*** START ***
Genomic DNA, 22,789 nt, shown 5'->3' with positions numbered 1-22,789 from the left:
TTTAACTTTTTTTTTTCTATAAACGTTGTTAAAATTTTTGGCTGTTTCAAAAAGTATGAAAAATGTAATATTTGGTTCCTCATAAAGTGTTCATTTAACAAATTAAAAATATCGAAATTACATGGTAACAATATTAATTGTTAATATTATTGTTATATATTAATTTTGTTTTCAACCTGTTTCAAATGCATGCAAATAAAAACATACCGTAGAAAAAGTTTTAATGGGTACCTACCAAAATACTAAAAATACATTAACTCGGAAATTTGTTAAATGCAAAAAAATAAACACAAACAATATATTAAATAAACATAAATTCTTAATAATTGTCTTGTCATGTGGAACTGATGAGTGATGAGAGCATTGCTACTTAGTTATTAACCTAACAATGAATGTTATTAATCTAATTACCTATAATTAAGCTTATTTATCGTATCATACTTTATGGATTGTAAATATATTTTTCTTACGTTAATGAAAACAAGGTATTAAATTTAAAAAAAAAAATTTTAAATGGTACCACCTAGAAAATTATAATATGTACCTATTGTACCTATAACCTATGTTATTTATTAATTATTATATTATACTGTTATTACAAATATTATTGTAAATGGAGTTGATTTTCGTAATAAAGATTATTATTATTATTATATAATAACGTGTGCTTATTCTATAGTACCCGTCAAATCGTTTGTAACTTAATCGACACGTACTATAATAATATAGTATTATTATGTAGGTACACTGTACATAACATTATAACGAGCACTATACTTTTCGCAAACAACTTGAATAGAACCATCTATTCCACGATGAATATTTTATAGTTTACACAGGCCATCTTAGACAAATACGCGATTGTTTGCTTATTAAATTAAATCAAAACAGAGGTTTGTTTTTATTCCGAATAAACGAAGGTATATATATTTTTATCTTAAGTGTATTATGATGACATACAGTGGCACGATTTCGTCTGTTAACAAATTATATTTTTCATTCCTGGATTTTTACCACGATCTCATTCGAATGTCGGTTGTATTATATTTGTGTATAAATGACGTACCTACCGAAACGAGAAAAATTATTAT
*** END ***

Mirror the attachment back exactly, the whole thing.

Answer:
Genomic DNA, 22,789 nt, shown 5'->3' with positions numbered 1-22,789 from the left:
TTTAACTTTTTTTTTTCTATAAACGTTGTTAAAATTTTTGGCTGTTTCAAAAAGTATGAAAAATGTAATATTTGGTTCCTCATAAAGTGTTCATTTAACAAATTAAAAATATCGAAATTACATGGTAACAATATTAATTGTTAATATTATTGTTATATATTAATTTTGTTTTCAACCTGTTTCAAATGCATGCAAATAAAAACATACCGTAGAAAAAGTTTTAATGGGTACCTACCAAAATACTAAAAATACATTAACTCGGAAATTTGTTAAATGCAAAAAAATAAACACAAACAATATATTAAATAAACATAAATTCTTAATAATTGTCTTGTCATGTGGAACTGATGAGTGATGAGAGCATTGCTACTTAGTTATTAACCTAACAATGAATGTTATTAATCTAATTACCTATAATTAAGCTTATTTATCGTATCATACTTTATGGATTGTAAATATATTTTTCTTACGTTAATGAAAACAAGGTATTAAATTTAAAAAAAAAAATTTTAAATGGTACCACCTAGAAAATTATAATATGTACCTATTGTACCTATAACCTATGTTATTTATTAATTATTATATTATACTGTTATTACAAATATTATTGTAAATGGAGTTGATTTTCGTAATAAAGATTATTATTATTATTATATAATAACGTGTGCTTATTCTATAGTACCCGTCAAATCGTTTGTAACTTAATCGACACGTACTATAATAATATAGTATTATTATGTAGGTACACTGTACATAACATTATAACGAGCACTATACTTTTCGCAAACAACTTGAATAGAACCATCTATTCCACGATGAATATTTTATAGTTTACACAGGCCATCTTAGACAAATACGCGATTGTTTGCTTATTAAATTAAATCAAAACAGAGGTTTGTTTTTATTCCGAATAAACGAAGGTATATATATTTTTATCTTAAGTGTATTATGATGACATACAGTGGCACGATTTCGTCTGTTAACAAATTATATTTTTCATTCCTGGATTTTTACCACGATCTCATTCGAATGTCGGTTGTATTATATTTGTGTATAAATGACGTACCTACCGAAACGAGAAAAATTATTAT